September 10, 2016

Police, Hartford Residents Must Work Together To Reduce Crime

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Hartford police need to be more involved in neighborhoods and in the schools in order to lower the city’s violent crime rate, some residents and activists say.

Kaye Paddyfote

Kaye Paddyfote

While shootings were down 39 percent in May there were three fatal shootings as of mid-June, according to the Hartford Police Department’s data report on crime.

The Rev. Henry Brown said that residents, as well as the police department, should work together to decrease the number of shootings and other crimes in the city.

Brown is a familiar public figure in the city. Brown hosts anti-violence vigils and rallies to bring attention to the problems of street crimes.

“The Hartford police cannot reduce the crime in the city,” he said. “It’s up to the city residents to do something about it. If residents aren’t willing to work with the cops, nothing will get done.”

A former Hartford police officer who did not want his name used agrees with Brown.   “The police department needs to form a bond with the different public schools in the city, parents, churches, alternative education departments and inner city groups,’’ the former officer said. “They have to provide a way out for the kids by showing them different routes for them besides dealing drugs.”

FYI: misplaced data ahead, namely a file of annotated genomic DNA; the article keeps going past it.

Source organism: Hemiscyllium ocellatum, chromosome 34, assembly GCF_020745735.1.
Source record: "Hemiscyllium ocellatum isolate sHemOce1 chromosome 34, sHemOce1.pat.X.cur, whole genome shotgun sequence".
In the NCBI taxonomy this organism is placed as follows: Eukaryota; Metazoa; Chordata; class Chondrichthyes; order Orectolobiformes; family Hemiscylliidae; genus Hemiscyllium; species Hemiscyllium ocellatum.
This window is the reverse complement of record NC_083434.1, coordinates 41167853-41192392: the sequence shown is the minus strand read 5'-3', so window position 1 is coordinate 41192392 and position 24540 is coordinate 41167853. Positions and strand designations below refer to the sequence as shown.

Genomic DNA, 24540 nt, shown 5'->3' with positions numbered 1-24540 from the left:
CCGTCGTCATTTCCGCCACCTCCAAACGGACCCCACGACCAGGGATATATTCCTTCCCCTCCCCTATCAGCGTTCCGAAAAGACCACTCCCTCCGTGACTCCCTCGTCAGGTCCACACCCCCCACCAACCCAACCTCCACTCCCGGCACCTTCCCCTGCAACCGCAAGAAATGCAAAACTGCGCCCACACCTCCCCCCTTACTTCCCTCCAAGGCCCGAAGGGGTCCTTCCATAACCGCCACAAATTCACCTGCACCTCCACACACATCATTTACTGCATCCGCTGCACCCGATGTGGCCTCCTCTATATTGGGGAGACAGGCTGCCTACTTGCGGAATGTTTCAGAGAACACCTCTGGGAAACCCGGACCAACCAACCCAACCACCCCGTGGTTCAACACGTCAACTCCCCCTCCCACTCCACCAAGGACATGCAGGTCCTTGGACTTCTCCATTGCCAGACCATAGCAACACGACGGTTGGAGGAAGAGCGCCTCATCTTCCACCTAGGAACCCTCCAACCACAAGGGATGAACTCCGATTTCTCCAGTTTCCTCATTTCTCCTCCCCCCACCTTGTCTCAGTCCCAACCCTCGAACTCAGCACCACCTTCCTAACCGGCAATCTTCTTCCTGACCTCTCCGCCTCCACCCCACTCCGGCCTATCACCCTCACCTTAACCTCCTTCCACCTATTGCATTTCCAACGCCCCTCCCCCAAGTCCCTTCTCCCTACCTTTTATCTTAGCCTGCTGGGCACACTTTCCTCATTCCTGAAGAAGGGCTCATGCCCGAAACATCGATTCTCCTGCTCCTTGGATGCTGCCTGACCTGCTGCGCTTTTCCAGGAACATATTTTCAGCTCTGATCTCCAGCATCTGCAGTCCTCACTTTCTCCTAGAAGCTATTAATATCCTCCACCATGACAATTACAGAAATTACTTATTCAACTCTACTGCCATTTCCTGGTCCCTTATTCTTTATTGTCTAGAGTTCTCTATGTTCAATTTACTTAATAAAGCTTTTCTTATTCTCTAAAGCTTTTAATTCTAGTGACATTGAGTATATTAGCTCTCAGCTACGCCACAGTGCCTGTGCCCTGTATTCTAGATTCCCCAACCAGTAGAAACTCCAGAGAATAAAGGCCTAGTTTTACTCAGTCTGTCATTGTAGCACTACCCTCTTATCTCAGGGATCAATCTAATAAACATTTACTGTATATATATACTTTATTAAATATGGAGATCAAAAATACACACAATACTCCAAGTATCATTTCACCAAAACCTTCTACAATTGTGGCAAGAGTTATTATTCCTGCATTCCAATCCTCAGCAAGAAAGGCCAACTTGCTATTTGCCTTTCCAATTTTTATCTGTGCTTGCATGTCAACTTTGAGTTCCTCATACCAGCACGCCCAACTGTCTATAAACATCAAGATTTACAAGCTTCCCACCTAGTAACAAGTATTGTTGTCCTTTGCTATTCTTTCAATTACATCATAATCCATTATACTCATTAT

Hartford resident Lawrence Holloway agrees.

“If the police department got more socially involved with the public schools and community, the crime rates may go down,” said Holloway.

Vinny Vella, a reporter who covers crime for the Hartford Courant, said there are many reasons for the outbreak of violence in June.

“There are many different factors that could tie into why young adults act violent, some being the lack of education…or how many people in the city live in poverty. But for some, it’s a way of life. Growing up in a crime-infested neighborhood can cause them to realize that is all they have to look forward to, ” said Vella.

Hartford has a lot of offer both socially and culturally, but some residents feel as though there isn’t much hope left in the city, activists say.

“I think it will take a combination of different things, but I do think the crime rates will go down,” Brown said. “They have to go down.”

Kaye Paddyfote is a student at Conard High School, West Hartford.


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